What is Hypotony? – Chat Highlights March 20, 2013

What is Hypotony?

Chat Highlights – March 20, 2013
Guest Speaker – Dr.  Anand Mantravadi
Lorraine Miller, Editor, Chat Topic Researcher



Moderator:  Glaucoma specialist, Dr. Anand Mantravadi, is joining us for tonight’s chat.  Our topic for this evening is “What is Hypotony?”

P:  Doctor, for the new chatters present this evening, would you please describe hypotony?

Dr. Mantravadi:  Hypotony is defined as low eye pressure.  Some definitions state 5 mmHg, but clinically, the eye can often withstand low pressures without a problem. In some eyes, structural changes can develop at a low pressure that can impact vision and visual function.

P:  What intraocular pressure (IOP) is considered too low?

Dr. Mantravadi:  There is no set number.  If structural changes do not develop and the eye withstands a low pressure with good visual function, then the absolute number is generally irrelevant.  Low single digit pressures can often result in issues.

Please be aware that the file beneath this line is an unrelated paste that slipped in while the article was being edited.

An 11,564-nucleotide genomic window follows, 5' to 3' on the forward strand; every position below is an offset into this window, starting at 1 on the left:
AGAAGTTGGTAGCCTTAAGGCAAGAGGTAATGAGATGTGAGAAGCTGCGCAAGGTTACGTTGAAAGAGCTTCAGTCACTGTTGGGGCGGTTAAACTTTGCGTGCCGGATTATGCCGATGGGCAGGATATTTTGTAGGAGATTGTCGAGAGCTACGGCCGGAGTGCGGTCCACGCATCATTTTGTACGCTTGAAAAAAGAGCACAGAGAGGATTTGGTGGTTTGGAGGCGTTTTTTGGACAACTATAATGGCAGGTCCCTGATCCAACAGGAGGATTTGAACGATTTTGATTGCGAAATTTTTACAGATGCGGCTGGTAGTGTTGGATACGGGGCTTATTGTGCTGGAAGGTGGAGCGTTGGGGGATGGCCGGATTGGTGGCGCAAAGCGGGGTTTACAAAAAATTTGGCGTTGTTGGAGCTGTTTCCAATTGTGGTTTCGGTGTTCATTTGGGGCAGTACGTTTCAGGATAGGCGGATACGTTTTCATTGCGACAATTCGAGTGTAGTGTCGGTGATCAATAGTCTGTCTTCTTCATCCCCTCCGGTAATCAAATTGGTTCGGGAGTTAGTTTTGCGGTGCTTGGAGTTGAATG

P:  How low does an IOP need to be to disturb vision?

Dr. Mantravadi:  Someone may tolerate a pressure of 1 very well, and another person may have problems at a pressure of 6.  There is no set number.

P:  Is the length of time or the mmHg of pressure more important in causing long term problems from hypotony?

Dr. Mantravadi:  Both are important. Transient low pressure that resolves quickly does not result in any major issues. Low pressure that persists can lead to structural problems.

P:  What other clinically significant changes occur in the eye from hypotony?

Dr. Mantravadi:  Corneal swelling, accelerated cataract formation, swelling in the retina, macular edema, and swelling in the choroidal layer or effusion can all develop.

P:  What role does inflammation play in hypotony?

Dr. Mantravadi:  Inflammation can reduce the amount of fluid made by the ciliary muscle, leading to a lower pressure.

P:  To what extent can glaucoma eye drops decrease pressure? Can they cause hypotony?

Dr. Mantravadi:  Medicines are highly unlikely to cause hypotony. They do not lower pressure lower beneath pressure of the veins of the eye which is 8-9mmHg.

P:  Are there medications that can be used to eliminate hypotony?